About 50 opponents of legalized abortions picketed a Montgomery County medical clinic early yesterday as seven members of the group staged a sit-in, blocking entrances to examining rooms and damaging some medical equipment at the facility.
Staff members at the Sigma Reproductive Health Center in Wheaton said that just after the center opened around 8:30 a.m., the anti-abortion group entered the small building on Viers Mill Road and immediately blocked the doors to the clinic's laboratory, examining rooms and treatment rooms.
"They came in and started preaching like they always do, saying you're killing babies. How can you kill babies?" said one staff member, who asked not to be identified.
The staff member also said that a man in the group pulled a hammer from under his coat and smashed several glass bottles attached to an aspirator, a medical suction device used for early abortions.
Montgomery County police yesterday said they have charged Leo Bozell, 53, of McLean, with destruction of property at the clinic. He was being held at the county detention center in Rockville.
Police also charged Rebecca Montgomery, 34, of Herndon, Anne Marie Szymowisz, 32, of Hillcrest Heights, Lesek Steven Syski, 23, of Silver Spring, Gay Laurienzo, 18, of Rockville, and Norman Hackland, 40, of Easton with trespassing.
Staff members at Sigma said several patients were at the clinic when the incident occurred, all of them in the waiting room because the facility had opened only minutes earlier.
"It sure upset some of the patients though, so we moved them to a separate room where they wouldn't have to be harrassed," a staff member said.
"We asked them [the demonstrators] to leave, and when they wouldn't we called the police. They finally left when the paddy wagons came," the staff member said.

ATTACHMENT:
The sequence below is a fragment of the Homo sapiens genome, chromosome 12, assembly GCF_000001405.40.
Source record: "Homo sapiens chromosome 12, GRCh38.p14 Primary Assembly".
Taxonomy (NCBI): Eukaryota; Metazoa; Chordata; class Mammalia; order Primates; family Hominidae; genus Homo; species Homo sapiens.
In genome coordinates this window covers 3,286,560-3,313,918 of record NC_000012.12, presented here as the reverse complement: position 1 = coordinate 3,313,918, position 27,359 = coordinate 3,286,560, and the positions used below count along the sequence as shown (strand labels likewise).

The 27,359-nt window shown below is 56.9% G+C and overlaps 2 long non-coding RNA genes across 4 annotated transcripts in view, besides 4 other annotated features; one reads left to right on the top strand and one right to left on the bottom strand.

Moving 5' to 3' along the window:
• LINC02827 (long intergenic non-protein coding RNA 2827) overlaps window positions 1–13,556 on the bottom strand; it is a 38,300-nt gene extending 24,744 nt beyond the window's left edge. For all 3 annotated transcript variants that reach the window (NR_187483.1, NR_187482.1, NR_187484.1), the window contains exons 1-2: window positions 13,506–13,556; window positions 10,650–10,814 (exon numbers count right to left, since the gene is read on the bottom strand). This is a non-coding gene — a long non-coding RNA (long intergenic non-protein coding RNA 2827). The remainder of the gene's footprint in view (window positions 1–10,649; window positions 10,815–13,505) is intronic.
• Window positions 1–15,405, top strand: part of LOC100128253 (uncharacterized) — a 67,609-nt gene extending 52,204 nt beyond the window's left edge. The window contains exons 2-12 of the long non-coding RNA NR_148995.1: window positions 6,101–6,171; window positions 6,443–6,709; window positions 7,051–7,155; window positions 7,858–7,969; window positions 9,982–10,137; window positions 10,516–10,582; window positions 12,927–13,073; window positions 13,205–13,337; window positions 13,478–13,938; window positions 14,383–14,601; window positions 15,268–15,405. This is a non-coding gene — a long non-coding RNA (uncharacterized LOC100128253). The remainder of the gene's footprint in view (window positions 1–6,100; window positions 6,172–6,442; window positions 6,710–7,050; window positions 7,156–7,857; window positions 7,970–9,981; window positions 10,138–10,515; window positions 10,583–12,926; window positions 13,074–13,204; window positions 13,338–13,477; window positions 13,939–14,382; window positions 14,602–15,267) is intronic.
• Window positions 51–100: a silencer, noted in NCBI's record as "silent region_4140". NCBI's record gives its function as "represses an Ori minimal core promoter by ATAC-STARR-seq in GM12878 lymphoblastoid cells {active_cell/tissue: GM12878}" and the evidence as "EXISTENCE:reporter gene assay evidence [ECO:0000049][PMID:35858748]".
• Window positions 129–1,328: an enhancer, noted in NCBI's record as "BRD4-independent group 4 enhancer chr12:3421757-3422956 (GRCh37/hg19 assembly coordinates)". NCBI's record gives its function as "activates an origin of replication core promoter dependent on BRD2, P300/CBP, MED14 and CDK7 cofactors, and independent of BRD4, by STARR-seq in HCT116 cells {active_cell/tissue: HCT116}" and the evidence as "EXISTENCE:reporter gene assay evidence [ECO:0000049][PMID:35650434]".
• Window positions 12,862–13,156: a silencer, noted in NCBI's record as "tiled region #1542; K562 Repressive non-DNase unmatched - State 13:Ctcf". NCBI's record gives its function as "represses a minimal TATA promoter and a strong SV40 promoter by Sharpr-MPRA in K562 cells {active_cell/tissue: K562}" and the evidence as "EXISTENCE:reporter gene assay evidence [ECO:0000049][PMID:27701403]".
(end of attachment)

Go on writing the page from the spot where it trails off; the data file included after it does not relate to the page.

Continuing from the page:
An administrator at the clinic, who also asked not be named, said that a similar sit-in occurred about two years ago at the six-year-old clinic. In the last few years, anti-abortion groups have resorted increasingly to sit-ins to voice their objections to legalized abortions and to attempt to discourage women from going to clinics such as Sigma, which offer other medical services in addition to abortions.
Jill Laurienzo, the 16-year-old sister of one of the women arrested for trespassing, said yesterday that the anti-abortion group had gone to the clinic "to try to talk to some of the girls, to talk them out of an abortion."
Laurienzo said that five members of her family -- including both parents -- attended the sit-in to show their support of efforts to close down abortion clinics. "We were planning on getting arrested," she said.
However, Sigma's administrator said yesterday that sit-ins and other attempts to harass the clinics will not decrease the number of women who decide to have abortions.
"Abortions are going to be done regardless and they should be done safely and with proper medical procedures," the administrator said. "It's a choice that should be available to any woman on demand. No one is forced into it."